- Personal Bests
- Specimen Gallery(non pb's)
- Foreign Fishing
- My Fluff Chucking-improving slowly
- Sea/Shark Fishing
- Barbel, It's all about doubles
- Red Letter Days- Zander and Pb Barbel
- Red Letter Days-Tench
- Chub, lots of fives, my quest for a six
- Carp-flukes and twenties
- Cheese paste recipe
Sunday, 20 October 2013
Another fitful nights sleep caused by the usual pre-fishing session excitement was interrupted by the 5am alarm call, to be honest it was a bit of a relief. Today Martin, Dave and I were heading down to the middle Wye just the other side of Hereford. It was a section I was unfamiliar with so I packed virtually everything, trotting gear, Barbel rods and Pike rods plus a selection of baits to match. It only just fitted into Martin's estate as he had packed the same amount if not more!
We met Dave at the car park down by the river and wandered across the field to discover a typical stretch of this beautiful river, shallow riffles interspersed by slower runs with deeper holes all bounded by Willows, Ash and Elm. Dave suggested also having a gander at a section beyond the woods but I had seen enough and persuaded him that wetting a line straight away would be a much better option.
Dave and Martin chose a pellet attack targeting the Chub and Barbel in the deeper section while I ventured upstream to an enticing trotting peg. A Cattle drink stretched into the river and from this point I could wade out to the middle and enjoy a 90 yard long trot with maggots. I attack a new stretch of water like a batsman builds a cricket innings, get off the mark as soon as possible ie avoid a duck/blank and then build an innings/netful as the day wears on. Trotting maggots is not selective but it would get me off the mark.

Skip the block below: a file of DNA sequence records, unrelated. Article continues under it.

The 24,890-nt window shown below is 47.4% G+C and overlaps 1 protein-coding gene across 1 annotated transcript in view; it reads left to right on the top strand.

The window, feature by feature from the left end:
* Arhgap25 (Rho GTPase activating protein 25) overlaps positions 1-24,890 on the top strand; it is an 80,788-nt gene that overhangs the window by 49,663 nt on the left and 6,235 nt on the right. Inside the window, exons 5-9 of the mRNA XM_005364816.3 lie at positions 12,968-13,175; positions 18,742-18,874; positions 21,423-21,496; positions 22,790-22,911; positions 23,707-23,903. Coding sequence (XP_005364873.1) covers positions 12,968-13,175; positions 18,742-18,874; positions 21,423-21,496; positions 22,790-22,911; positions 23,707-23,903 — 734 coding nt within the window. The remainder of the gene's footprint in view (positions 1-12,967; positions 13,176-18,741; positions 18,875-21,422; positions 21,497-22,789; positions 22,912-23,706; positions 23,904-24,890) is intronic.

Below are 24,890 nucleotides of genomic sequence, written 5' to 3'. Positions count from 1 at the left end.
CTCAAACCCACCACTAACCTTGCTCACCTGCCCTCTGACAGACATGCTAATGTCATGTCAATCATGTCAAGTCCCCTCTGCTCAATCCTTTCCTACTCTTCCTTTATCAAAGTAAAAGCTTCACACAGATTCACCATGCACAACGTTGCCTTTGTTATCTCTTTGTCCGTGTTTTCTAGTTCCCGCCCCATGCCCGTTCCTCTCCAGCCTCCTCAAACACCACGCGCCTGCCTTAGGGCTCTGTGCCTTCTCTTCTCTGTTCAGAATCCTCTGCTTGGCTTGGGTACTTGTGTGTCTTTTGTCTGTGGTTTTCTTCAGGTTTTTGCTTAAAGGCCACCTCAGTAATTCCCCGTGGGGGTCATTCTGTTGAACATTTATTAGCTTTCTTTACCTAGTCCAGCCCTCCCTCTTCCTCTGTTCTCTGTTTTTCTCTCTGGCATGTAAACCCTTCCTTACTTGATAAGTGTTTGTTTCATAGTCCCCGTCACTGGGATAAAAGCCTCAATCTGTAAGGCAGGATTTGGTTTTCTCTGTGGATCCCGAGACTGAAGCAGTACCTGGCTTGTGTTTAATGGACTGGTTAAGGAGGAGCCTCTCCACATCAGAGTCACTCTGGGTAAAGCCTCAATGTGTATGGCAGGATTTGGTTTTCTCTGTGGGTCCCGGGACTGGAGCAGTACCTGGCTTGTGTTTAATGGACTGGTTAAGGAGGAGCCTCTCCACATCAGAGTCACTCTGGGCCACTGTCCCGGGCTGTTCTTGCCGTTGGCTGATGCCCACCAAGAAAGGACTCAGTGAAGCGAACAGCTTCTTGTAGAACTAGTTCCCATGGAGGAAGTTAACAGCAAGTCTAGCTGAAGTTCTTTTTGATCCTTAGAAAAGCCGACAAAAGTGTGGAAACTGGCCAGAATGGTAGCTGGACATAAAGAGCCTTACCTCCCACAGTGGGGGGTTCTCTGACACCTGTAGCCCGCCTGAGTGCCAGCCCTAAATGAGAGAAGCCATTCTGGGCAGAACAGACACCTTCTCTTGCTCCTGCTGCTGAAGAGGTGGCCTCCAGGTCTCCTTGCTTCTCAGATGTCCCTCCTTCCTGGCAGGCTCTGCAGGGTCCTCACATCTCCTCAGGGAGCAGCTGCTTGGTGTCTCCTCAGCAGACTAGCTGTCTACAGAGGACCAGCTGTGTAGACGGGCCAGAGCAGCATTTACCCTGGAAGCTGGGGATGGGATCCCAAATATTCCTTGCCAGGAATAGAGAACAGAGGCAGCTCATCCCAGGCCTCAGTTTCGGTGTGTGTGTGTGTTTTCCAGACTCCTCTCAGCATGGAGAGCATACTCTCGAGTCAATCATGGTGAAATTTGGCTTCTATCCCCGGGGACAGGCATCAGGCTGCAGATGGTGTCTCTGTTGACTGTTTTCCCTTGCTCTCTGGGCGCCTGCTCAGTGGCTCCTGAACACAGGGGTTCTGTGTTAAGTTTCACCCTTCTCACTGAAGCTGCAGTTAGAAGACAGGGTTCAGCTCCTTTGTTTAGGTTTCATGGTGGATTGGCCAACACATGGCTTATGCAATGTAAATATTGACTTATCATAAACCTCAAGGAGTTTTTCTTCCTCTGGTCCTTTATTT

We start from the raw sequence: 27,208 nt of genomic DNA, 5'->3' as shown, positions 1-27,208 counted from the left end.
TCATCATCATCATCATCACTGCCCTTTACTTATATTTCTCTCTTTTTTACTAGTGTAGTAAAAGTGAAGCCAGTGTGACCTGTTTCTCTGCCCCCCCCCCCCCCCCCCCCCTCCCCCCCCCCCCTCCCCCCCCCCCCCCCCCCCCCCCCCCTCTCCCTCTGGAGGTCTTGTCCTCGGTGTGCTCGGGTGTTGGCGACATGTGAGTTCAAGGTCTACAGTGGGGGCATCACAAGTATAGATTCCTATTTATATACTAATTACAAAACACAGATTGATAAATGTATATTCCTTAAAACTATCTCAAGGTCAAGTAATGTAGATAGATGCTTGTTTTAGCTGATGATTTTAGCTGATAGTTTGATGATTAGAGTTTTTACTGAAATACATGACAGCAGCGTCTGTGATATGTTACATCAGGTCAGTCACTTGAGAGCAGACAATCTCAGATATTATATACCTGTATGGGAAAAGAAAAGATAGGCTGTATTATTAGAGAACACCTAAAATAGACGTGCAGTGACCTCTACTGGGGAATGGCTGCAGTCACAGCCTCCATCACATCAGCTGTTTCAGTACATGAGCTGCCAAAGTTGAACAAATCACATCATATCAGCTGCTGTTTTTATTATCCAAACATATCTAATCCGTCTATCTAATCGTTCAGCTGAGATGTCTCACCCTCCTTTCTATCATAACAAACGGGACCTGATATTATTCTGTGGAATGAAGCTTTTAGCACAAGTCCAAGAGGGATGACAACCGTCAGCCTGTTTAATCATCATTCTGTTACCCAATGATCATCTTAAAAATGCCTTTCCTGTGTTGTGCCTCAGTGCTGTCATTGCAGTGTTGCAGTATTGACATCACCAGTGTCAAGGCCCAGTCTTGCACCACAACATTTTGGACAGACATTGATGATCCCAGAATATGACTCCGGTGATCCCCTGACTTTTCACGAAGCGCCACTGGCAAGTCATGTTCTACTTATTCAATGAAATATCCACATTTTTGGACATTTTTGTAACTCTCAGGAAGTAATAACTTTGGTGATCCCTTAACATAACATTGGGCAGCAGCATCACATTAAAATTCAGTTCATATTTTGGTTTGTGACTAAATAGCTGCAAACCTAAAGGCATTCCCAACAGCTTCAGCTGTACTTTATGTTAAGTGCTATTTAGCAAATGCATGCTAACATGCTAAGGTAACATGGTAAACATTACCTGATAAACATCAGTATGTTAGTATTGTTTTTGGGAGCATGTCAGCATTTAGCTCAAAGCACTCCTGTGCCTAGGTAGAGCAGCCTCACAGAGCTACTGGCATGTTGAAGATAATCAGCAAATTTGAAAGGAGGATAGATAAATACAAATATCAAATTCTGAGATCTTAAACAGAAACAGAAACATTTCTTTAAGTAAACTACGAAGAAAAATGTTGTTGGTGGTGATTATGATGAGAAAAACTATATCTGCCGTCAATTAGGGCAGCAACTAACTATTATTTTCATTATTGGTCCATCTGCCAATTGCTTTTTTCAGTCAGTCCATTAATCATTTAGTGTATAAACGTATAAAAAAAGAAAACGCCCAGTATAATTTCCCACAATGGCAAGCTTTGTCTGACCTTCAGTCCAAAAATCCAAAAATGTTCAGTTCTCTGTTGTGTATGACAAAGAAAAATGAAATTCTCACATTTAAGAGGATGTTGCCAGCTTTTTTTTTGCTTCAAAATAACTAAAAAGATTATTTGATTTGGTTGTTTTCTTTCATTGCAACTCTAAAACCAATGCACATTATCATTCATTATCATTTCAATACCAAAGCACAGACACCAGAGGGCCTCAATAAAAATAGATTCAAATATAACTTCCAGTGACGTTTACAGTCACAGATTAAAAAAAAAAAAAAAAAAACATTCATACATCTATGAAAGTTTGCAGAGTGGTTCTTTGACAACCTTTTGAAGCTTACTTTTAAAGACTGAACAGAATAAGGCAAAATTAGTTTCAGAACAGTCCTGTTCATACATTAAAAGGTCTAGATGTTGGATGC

It took slightly longer than expected but eventually I hooked into a good fish a long way down the run. It used the powerful flow to it's advantage and kited into the near bank straight in to a snag. I released the bale arm and wandered down the bank. From a higher vantage point it was possible to see a Chub tethered to a fallen branch. It was only shallow so I waded into net it and as I did it managed to slip the hook.
I carried on trotting and within minutes struck into another fish but this time I knew where the snag was. The fish made a beeline for the branch but I was able to steer it safely past to the waiting net. An immaculate Chub of about two pounds that spewed up a bellyful of maggots.
I was also grateful that the fish were used to them and a succession of Brown Trout were carefully captured and released back into the swim.
Time was marching on and come late afternoon I struck into yet another fish but instead of heading for the snag this one set off past it and downstream and there was nothing I could do about it. A right ding dong followed, I was hoping it was a monster Chub but I was not disappointed when I eventually saw I was attached to my first ever Wye Barbel. I kept on with the heavy pressure until it was beaten into submission.
I have never caught a Wye Barbel before so I guess it is a kind of pb, all 4lb 14oz of it!
More Chub (and a solitary Dace) followed for me before I landed my second ever Wye Barbel, again only a small one, 4lb 10oz.
A superb day spent in stunning surroundings on a magical river.